New Zealand using QR codes for contact tracing on public transport

Auckland and Wellington will use QR codes on public transport to assist with contact tracing.

The implementation of the QR codes in Auckland from September 4 comes as the city moves to alert level two after a week at level three.

Masks have been made mandatory for passengers across trains, buses, and ferries, and physical distancing guidelines have been implemented.

Auckland Transport is asking passengers to use the New Zealand Ministry of Health’s NZ COVID Tracer app to scan the codes.

The transport authority had previously been using data from the city’s transit payment card, AT HOP, to track close contacts, however after positive cases travelled on buses and had outdated information on their AT HOP card the added method of tracing has been brought in.

While transport is running at normal schedules, capacity is limited to about 43 per cent due to social distancing requirements. Passengers can check the Auckland Transport app to see how many passengers are on a train before boarding.

Auckland Mayor Phil Goff said that the local government and public should embrace the new measures.

“Health authorities now agree that it is safe to move to Alert Level 2, but we still need to ensure that we follow all of the safeguards necessary to constrain the spread of COVID-19. Following these rules will help ensure we beat COVID-19 again, just as we did last time.”

In Wellington, which is under alert level two, masks are also mandatory on public transport. Even before the rule was applied from Monday, August 31, more passengers had been wearing masks or face coverings, said Scott Gallacher, general manager of operator Metlink.

“We’ve seen thousands of people wearing masks on our buses, ferries and trains. Social media is awash with people wearing the most fantastic masks, scarves and bandanas and Wellingtonians have kicked off a national trend using the hashtag #OnBoardWithMasks to show their support,” he said.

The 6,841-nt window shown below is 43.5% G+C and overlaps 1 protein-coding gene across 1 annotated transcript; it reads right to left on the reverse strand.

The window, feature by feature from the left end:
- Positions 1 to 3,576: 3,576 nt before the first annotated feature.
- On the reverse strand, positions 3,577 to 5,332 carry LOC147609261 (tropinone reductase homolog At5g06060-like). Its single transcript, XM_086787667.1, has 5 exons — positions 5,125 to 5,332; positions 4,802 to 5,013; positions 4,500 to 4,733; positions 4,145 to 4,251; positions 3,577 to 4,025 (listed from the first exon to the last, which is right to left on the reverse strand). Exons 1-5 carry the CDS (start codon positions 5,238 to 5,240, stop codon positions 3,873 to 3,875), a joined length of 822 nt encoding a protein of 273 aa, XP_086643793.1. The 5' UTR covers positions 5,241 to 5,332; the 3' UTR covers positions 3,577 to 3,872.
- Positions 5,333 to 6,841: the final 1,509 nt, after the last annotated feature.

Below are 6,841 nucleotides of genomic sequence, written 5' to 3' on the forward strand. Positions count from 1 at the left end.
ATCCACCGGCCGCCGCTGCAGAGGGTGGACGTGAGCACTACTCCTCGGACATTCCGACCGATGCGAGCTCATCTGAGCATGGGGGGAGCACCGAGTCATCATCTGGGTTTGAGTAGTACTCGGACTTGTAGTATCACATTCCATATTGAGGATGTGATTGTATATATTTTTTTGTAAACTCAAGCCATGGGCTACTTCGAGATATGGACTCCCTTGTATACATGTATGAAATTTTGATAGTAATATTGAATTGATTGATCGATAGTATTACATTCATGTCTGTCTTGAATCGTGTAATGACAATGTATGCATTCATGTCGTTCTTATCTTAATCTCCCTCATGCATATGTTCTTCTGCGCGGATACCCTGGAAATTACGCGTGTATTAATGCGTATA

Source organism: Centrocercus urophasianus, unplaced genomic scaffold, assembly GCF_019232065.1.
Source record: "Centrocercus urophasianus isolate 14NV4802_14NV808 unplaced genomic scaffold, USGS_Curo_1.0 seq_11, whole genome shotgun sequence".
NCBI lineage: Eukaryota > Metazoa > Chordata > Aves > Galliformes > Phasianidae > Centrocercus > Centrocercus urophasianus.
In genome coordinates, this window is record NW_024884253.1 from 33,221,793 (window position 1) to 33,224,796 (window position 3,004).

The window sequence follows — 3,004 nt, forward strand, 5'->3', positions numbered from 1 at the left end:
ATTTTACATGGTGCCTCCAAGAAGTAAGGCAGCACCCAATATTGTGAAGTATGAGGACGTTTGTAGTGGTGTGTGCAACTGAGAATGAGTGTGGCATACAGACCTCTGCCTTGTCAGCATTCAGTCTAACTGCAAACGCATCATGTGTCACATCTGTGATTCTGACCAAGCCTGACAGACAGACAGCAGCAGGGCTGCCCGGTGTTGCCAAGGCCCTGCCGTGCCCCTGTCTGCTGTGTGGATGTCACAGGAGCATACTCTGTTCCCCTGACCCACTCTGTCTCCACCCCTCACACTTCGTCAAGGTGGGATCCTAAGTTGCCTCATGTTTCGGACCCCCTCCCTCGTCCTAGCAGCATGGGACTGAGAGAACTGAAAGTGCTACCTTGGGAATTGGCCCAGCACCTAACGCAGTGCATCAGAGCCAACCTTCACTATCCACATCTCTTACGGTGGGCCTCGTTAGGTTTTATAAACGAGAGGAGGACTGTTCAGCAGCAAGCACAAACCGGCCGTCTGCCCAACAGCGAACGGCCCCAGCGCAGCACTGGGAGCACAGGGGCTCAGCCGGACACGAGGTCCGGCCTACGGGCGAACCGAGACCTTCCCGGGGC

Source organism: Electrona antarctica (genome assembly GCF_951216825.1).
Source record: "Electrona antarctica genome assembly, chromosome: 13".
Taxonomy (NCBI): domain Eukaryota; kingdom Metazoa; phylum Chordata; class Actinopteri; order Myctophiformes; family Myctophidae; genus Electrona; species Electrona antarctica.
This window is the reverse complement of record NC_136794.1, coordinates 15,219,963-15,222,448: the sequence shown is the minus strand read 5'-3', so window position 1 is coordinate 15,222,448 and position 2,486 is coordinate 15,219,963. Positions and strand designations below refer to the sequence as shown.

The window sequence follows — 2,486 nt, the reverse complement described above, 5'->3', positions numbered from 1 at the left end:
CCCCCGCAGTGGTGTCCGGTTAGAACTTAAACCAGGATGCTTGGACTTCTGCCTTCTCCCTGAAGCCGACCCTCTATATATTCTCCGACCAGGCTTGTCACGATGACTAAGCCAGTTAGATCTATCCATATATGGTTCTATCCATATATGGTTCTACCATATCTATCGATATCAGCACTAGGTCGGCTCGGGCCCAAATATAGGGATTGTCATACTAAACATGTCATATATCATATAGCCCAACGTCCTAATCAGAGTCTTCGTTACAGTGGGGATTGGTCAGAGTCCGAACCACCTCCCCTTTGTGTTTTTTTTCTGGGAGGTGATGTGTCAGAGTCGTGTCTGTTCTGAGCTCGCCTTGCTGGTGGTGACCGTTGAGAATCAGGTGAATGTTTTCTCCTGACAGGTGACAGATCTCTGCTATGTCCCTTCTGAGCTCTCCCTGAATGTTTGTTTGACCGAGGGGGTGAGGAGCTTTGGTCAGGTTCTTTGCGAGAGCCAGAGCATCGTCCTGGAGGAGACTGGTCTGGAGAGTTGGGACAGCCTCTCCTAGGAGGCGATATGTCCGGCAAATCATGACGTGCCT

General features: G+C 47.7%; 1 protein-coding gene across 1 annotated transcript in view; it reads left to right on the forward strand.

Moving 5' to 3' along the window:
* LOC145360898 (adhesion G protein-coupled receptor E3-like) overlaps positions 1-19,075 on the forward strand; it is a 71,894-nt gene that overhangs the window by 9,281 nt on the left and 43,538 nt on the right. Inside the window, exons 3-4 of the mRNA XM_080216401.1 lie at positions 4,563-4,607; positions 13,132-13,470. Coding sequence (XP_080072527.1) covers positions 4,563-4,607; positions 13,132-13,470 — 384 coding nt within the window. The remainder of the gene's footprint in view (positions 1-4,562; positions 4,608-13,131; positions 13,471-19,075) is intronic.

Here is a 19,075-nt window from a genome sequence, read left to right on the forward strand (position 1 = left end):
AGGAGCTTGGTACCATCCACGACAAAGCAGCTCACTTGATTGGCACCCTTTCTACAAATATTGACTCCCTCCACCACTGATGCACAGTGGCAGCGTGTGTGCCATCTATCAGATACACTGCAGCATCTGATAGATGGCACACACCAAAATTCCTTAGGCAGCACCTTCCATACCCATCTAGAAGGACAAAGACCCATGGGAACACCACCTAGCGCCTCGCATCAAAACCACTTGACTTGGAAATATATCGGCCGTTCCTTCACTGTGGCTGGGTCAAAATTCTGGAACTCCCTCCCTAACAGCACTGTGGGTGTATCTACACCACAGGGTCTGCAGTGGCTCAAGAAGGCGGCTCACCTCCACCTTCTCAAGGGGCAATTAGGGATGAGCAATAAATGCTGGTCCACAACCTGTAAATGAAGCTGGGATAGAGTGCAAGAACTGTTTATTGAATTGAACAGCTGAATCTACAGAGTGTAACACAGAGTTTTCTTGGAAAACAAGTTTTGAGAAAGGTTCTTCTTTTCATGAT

Wellington’s trains are running at about 30 per cent of their normal capacity.

“We’ve got all the buses, ferries and trains out that we can but we’re asking for patience and understanding at this time. If people have the ability to work from home or travel outside of peak hours we welcome their help,” said Gallacher.

QR enables extra freight movements

Over the past weekend, Queensland Rail has been taking extra steps to ensure that freight rail can continue to transport essential goods to Australia and export commodities to ports.

Over the weekend of April 4 and 5, six freight trains travelled in each direction between Brisbane, Townsville, and Cairns. The extra capacity on the network was enabled by Queensland Rail cancelling a scheduled maintenance closure and only completing essential maintenance on the South East Queensland network overnight.

Carrying household goods, groceries, manufacturing materials, and exports, the freight services are more in demand than ever for businesses, households, and exporters.

“Queensland Rail is working closely with its freight partners to ensure Queenslanders get the essential supplies they need, by keeping the network open to extra freight services wherever possible,” said Queensland Rail CEO, Nick Easy.

Although some long-distance and tourist-focused rail services in Queensland have been cancelled, the continuation of freight rail has been a priority for state and federal governments around Australia. Easy said that the network was open for greater freight movements, if required.

“Queensland Rail is continuing to liaise with its freight partners to discuss any necessary changes to future works to accommodate freight services, should they be required,” he said.

“Most lines across the Queensland Rail regional network can currently accommodate more freight movements alongside normal timetabled passenger services. Reducing long distance Travel and Tourism passenger services has naturally increased network capacity for freight operators should they require it.”